Area: Natural Sciences

AS.270.353.  Forested Landscapes.  3 Credits.  

Forests are critical global ecosystems that provide not only timber and wood products, but an array of services including habitat for wildlife, water filtration, carbon storage, and recreational opportunities. This integrated seminar-based course features an interdisciplinary approach to understanding forested landscapes that stresses not only inventorying the biotic and abiotic components, but examining how these pieces are distributed in the landscape (patterns) and what forces drive these patterns (processes). Topics focus on the biological, geological, climatological, cultural, and historical underpinnings needed to observe, interpret, and analyze forest communities. It will cover aspects of biogeography, climate forcing of vegetation dynamics, effects of invasive species, land use change and creation of urban forests. This course has an associated 1- credit field trip typically during the summer semester. Please email the instructor if you are interested in this course for more details on the field trip. This field trip counts as a lab requirement for ENVS majors.

Area: Natural Sciences

AS.270.354.  Stable Isotope Geochemistry.  3 Credits.  

Stable isotope measurements are used to probe fundamental questions in the Earth and environmental sciences because they can be used to extract information about chemical, physical, and biological processes associated with the formation of geomaterials. Stable isotope patterns have been used for applications ranging from tracking the rise of oxygen on the early Earth to studying human diet. The majority of the course will focus on light isotope systems (O, C, S, etc.) and low-temperature applications, including: (1) tracing sources and sinks of fluids, sediments, biological materials, and contaminants, (2) studying rates and mechanisms of biochemical reactions, and (3) paleoenvironmental reconstructions. We will also review novel stable isotope applications including heavy isotope systems and mass independent fractionations. At the end of the course, students will be able to make interpretations about how stable isotope patterns inform our knowledge of how geomaterials are formed and provide information about the Earth system.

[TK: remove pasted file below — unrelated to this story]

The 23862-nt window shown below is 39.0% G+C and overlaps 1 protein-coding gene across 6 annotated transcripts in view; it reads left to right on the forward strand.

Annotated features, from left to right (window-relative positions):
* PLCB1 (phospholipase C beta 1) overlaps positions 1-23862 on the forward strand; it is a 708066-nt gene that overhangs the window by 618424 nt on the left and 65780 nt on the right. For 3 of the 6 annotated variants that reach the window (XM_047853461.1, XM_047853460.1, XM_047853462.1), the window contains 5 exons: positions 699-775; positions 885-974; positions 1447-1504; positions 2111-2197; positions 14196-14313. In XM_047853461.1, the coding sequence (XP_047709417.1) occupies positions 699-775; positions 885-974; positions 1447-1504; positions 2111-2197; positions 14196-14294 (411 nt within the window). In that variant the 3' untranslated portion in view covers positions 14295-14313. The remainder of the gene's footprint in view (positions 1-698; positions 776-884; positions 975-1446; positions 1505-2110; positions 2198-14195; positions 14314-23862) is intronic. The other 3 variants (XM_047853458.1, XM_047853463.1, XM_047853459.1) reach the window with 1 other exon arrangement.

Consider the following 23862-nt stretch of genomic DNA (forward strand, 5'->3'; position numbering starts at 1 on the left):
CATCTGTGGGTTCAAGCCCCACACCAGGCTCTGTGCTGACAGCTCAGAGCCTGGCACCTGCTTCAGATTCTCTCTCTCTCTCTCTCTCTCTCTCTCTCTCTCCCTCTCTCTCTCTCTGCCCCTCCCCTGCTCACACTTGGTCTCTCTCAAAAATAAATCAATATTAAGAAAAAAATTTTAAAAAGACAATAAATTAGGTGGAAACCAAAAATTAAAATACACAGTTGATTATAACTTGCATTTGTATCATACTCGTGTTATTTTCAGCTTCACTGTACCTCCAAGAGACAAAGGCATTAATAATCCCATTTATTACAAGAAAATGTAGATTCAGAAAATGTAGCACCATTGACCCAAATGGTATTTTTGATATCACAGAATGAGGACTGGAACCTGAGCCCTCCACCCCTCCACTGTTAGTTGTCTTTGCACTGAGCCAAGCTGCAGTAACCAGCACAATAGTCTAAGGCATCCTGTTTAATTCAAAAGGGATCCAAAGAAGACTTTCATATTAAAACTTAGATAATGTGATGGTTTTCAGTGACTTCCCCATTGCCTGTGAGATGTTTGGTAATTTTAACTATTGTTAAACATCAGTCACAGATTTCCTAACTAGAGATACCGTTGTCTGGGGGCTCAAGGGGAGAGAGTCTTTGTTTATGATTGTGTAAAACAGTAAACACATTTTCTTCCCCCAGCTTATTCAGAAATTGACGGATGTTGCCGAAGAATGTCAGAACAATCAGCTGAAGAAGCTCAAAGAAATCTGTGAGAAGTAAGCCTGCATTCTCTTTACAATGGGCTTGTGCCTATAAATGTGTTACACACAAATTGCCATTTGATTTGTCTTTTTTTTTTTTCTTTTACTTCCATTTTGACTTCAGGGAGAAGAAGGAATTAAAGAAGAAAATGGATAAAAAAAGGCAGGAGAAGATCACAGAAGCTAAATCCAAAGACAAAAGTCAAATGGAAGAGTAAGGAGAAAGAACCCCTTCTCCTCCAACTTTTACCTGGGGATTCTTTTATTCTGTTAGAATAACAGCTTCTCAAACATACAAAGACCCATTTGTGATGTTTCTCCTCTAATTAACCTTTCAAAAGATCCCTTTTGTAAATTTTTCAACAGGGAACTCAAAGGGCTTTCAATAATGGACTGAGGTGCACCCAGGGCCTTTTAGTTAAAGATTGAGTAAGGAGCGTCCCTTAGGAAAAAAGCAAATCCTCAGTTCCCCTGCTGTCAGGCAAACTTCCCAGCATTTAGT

Prerequisite(s): AS.270.220 OR AS.270.224

AS.270.356.  A Modern History of Climate Science.  3 Credits.  

This course charts the evolution of the field of climate science over the last 250 years. We will explore the history of scientific development that led to advances in climate research in the 19th and 20th century. We will also explore the political and social context in which climate science evolved in the West and the backlash of climate change denial that developed due to the influence of the fossil fuel industry. While this course is focused on history, students will be exposed to introductory scientific and technical concepts needed to understand basic climate science.Our understanding of the earth's climate has come a long way in the last two centuries. We understand the implications of climate change on humanity and have already begun to feel the effects of the changing climate on our society. Yet, it has taken us too long to prioritize climate action and policy. Why does knowledge not always translate into governance and policy? While we understand how the climate impacts our society, do we understand how our society impacts climate research? We will look for answers to these and more questions in this course from a historical framework.

Prerequisite(s): AS.270.103 OR AS.271.360 OR AS.140.302 OR AS.140.388

Area: Natural Sciences

AS.270.362.  Lunar Exploration and Analog Geology.  3 Credits.  

This course involves readings, discussion, and lectures about astronaut-enabled geological exploration of the Moon and analogous terrains on Earth. Topics include: volcanism, impact geology (cratering, ejecta, ballistic sedimentation), faulting, field methods (video and voice descriptions, sampling protocol), and field equipment (spacesuits, rovers, landers, cores, etc.), Apollo history and Artemis plans/current events. Assessment will involve participation, ~5 assignments related to the course objectives, and a presentation or short paper (student’s discretion) synthesizing a small range of covered topics of interest to the student at the conclusion.

AS.270.378.  Present and Future Climate.  3 Credits.  

Intended for majors who are interested in the science that underlies the current debate on global warming, the focus is on recent observations one can glean from model simulations. Meets with AS.270.641. Recommended Course Background: AS.110.108-AS.110.109 and AS.171.101-AS.171.102

Prerequisite(s): Student may not receive credit for both AS.270.378 and AS.270.641.

Area: Natural Sciences

AS.270.379.  Atmospheric Science.  3 Credits.